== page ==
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Construct explcitly a non-commutative semi direct product $H \rtimes Q$ with

$$H = C_{79} \hspace{2cm} Q = C_{13}.$$

You may assume that the least positive integer $k \geq 1$ such that $2^k \equiv 1 \mod 79$ is $k = 39$.

So I do everything normal to get my SDP. Let $H = \langle b \rangle, Q = \langle a \rangle$ and $\mu$ generate $\mathrm{Aut}(H)$. I have the map $\mu: b \mapsto b^d$ and I got my $d$ to be $2$ as gcd$(2, 79) = 1$. Now I want to find an element, $r$ of $\mu$ (so in $C_{78}$) which has order $13$ and so I can map

$$\mu^r : b \mapsto b^{2^r}$$

and this will give me my multiplication order. So, I got one element of order $13$ to be $\mu^6$, meaning $r = 6$.

$2^6 = 64$. So now I get my multiplication order to be

$$ba = ab^{64}$$

But in the answers, it says it should $ba = ab^8$ as I should've got $r = 3$, but from my method to work out the value of $r$, the lowest value I get for it is $6$. Why is $r$ supposed to equal $3$?

EDIT: If I've rushed any description or you don't understand one bit I've written, then please ask.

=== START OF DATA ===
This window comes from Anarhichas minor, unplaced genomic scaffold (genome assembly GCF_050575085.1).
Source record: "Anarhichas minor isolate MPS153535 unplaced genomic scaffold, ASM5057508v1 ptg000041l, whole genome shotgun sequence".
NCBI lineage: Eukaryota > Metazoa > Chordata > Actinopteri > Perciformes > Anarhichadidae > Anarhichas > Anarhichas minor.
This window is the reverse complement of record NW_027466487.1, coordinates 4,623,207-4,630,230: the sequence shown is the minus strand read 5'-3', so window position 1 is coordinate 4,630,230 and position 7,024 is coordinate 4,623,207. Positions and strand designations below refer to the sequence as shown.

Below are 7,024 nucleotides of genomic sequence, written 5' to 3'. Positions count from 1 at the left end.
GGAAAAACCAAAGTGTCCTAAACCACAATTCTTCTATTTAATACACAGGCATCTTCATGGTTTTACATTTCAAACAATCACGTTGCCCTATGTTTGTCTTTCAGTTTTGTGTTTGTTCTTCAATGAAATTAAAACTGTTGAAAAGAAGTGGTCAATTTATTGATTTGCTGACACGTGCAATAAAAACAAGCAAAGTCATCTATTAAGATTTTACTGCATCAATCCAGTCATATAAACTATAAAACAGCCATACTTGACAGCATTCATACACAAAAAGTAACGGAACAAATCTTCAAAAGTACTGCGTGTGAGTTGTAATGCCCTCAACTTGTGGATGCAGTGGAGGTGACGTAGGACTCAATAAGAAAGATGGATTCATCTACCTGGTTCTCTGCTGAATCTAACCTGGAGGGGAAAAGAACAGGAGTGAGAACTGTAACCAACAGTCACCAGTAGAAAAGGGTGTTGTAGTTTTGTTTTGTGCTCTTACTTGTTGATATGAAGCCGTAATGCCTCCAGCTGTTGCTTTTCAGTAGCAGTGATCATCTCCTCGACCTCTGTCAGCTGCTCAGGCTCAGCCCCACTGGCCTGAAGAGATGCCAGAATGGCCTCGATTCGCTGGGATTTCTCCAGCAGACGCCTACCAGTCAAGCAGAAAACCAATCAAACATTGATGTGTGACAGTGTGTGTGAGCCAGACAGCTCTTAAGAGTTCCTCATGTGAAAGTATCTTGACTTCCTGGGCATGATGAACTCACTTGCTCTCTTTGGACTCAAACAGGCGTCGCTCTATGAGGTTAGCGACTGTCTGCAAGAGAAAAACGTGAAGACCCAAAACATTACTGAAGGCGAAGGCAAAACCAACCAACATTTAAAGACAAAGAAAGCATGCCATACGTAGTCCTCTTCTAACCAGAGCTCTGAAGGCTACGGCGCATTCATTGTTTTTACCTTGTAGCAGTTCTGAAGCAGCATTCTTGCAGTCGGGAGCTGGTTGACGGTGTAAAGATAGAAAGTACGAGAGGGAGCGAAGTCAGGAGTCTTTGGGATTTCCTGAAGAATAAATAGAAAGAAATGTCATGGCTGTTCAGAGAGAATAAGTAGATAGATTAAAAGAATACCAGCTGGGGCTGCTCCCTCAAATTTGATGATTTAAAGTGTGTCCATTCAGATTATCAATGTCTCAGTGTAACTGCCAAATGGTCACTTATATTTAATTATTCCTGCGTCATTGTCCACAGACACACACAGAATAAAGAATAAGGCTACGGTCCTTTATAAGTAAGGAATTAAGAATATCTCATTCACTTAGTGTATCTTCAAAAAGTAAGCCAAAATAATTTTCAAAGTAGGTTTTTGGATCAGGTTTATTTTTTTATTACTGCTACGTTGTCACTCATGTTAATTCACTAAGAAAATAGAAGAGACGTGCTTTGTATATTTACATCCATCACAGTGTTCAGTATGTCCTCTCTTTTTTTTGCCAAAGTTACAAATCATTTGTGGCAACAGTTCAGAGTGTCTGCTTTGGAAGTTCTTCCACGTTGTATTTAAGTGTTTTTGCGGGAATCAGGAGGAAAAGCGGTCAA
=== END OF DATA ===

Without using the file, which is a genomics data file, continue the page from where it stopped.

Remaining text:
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up vote 1 down vote accepted

You are given that $2$ has order $39=3\cdot 13$ and need an element of order $13$. Then $2^3=8$ suggests itself.

On the other hand, $64$ is fine as well. Remember that you merely need that $ba^{13}$ turns out as $b$ after shifting all those over: In $$b=ba^{13}=ab^ra^{12}=a^2b^{r^2}a^{11}=\ldots =a^{13}b^{r^{13}}$$ we merely need that $r^{13}\equiv 1\pmod {79}$. In fact, since $x^{78}\equiv 1\pmod{79}$ for any nonzero $x$ and $78=6\cdot 13$, you could choose $r=x^6$ for arbitrary nonzero $x$. You took $x=2$ and then $r=64$, which is fine. One might as well have picked $x=9$ and then $r=531441\equiv 8\pmod{79}$. All choices are fine as long as $r\not\equiv 1$ (as we want a non-abelian group).

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That's what it says the answers, how do you know that $2$ has order $39$? – Kaish Jan 13 '13 at 18:38
Also, lets say I missed that, is my multiplication order wrong them? – Kaish Jan 13 '13 at 18:39

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